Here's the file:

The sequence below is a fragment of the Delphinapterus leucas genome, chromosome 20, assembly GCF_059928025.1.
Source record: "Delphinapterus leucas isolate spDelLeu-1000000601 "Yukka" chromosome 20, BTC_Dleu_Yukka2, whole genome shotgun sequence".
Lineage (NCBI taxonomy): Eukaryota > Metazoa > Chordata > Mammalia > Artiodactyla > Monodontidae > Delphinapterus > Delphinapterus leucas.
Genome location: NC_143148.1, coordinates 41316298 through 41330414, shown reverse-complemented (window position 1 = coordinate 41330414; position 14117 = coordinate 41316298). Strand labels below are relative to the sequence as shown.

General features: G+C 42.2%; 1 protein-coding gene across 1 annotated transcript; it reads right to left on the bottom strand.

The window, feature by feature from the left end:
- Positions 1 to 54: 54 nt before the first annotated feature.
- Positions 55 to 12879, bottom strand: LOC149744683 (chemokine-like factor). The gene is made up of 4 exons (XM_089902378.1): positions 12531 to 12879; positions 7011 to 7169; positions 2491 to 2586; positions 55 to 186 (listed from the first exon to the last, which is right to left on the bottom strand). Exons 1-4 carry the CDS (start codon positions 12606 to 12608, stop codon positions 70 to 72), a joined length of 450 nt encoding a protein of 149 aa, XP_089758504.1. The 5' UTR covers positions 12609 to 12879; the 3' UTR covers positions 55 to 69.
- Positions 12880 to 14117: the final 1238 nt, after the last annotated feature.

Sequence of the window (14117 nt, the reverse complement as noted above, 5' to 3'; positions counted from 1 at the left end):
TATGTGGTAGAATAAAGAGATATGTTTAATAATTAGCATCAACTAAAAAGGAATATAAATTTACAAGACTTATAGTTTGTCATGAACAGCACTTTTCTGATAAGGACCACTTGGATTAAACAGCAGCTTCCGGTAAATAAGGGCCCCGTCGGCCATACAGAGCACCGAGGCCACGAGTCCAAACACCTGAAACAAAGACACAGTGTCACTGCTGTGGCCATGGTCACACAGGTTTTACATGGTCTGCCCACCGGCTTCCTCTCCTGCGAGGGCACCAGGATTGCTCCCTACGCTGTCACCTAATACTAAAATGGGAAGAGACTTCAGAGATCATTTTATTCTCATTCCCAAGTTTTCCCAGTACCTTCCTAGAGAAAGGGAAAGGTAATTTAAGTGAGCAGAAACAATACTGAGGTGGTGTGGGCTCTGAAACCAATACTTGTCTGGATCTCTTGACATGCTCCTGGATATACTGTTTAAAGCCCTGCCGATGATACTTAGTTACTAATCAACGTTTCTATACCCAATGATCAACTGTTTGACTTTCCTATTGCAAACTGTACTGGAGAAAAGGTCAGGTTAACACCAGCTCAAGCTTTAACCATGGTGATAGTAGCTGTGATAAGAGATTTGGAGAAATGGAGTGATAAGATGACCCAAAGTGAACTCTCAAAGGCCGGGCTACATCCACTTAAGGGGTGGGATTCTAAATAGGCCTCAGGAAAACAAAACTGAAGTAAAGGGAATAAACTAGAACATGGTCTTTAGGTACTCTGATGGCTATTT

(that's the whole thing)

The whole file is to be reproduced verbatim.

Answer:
The sequence below is a fragment of the Delphinapterus leucas genome, chromosome 20, assembly GCF_059928025.1.
Source record: "Delphinapterus leucas isolate spDelLeu-1000000601 "Yukka" chromosome 20, BTC_Dleu_Yukka2, whole genome shotgun sequence".
Lineage (NCBI taxonomy): Eukaryota > Metazoa > Chordata > Mammalia > Artiodactyla > Monodontidae > Delphinapterus > Delphinapterus leucas.
Genome location: NC_143148.1, coordinates 41316298 through 41330414, shown reverse-complemented (window position 1 = coordinate 41330414; position 14117 = coordinate 41316298). Strand labels below are relative to the sequence as shown.

General features: G+C 42.2%; 1 protein-coding gene across 1 annotated transcript; it reads right to left on the bottom strand.

The window, feature by feature from the left end:
- Positions 1 to 54: 54 nt before the first annotated feature.
- Positions 55 to 12879, bottom strand: LOC149744683 (chemokine-like factor). The gene is made up of 4 exons (XM_089902378.1): positions 12531 to 12879; positions 7011 to 7169; positions 2491 to 2586; positions 55 to 186 (listed from the first exon to the last, which is right to left on the bottom strand). Exons 1-4 carry the CDS (start codon positions 12606 to 12608, stop codon positions 70 to 72), a joined length of 450 nt encoding a protein of 149 aa, XP_089758504.1. The 5' UTR covers positions 12609 to 12879; the 3' UTR covers positions 55 to 69.
- Positions 12880 to 14117: the final 1238 nt, after the last annotated feature.

Sequence of the window (14117 nt, the reverse complement as noted above, 5' to 3'; positions counted from 1 at the left end):
TATGTGGTAGAATAAAGAGATATGTTTAATAATTAGCATCAACTAAAAAGGAATATAAATTTACAAGACTTATAGTTTGTCATGAACAGCACTTTTCTGATAAGGACCACTTGGATTAAACAGCAGCTTCCGGTAAATAAGGGCCCCGTCGGCCATACAGAGCACCGAGGCCACGAGTCCAAACACCTGAAACAAAGACACAGTGTCACTGCTGTGGCCATGGTCACACAGGTTTTACATGGTCTGCCCACCGGCTTCCTCTCCTGCGAGGGCACCAGGATTGCTCCCTACGCTGTCACCTAATACTAAAATGGGAAGAGACTTCAGAGATCATTTTATTCTCATTCCCAAGTTTTCCCAGTACCTTCCTAGAGAAAGGGAAAGGTAATTTAAGTGAGCAGAAACAATACTGAGGTGGTGTGGGCTCTGAAACCAATACTTGTCTGGATCTCTTGACATGCTCCTGGATATACTGTTTAAAGCCCTGCCGATGATACTTAGTTACTAATCAACGTTTCTATACCCAATGATCAACTGTTTGACTTTCCTATTGCAAACTGTACTGGAGAAAAGGTCAGGTTAACACCAGCTCAAGCTTTAACCATGGTGATAGTAGCTGTGATAAGAGATTTGGAGAAATGGAGTGATAAGATGACCCAAAGTGAACTCTCAAAGGCCGGGCTACATCCACTTAAGGGGTGGGATTCTAAATAGGCCTCAGGAAAACAAAACTGAAGTAAAGGGAATAAACTAGAACATGGTCTTTAGGTACTCTGATGGCTATTT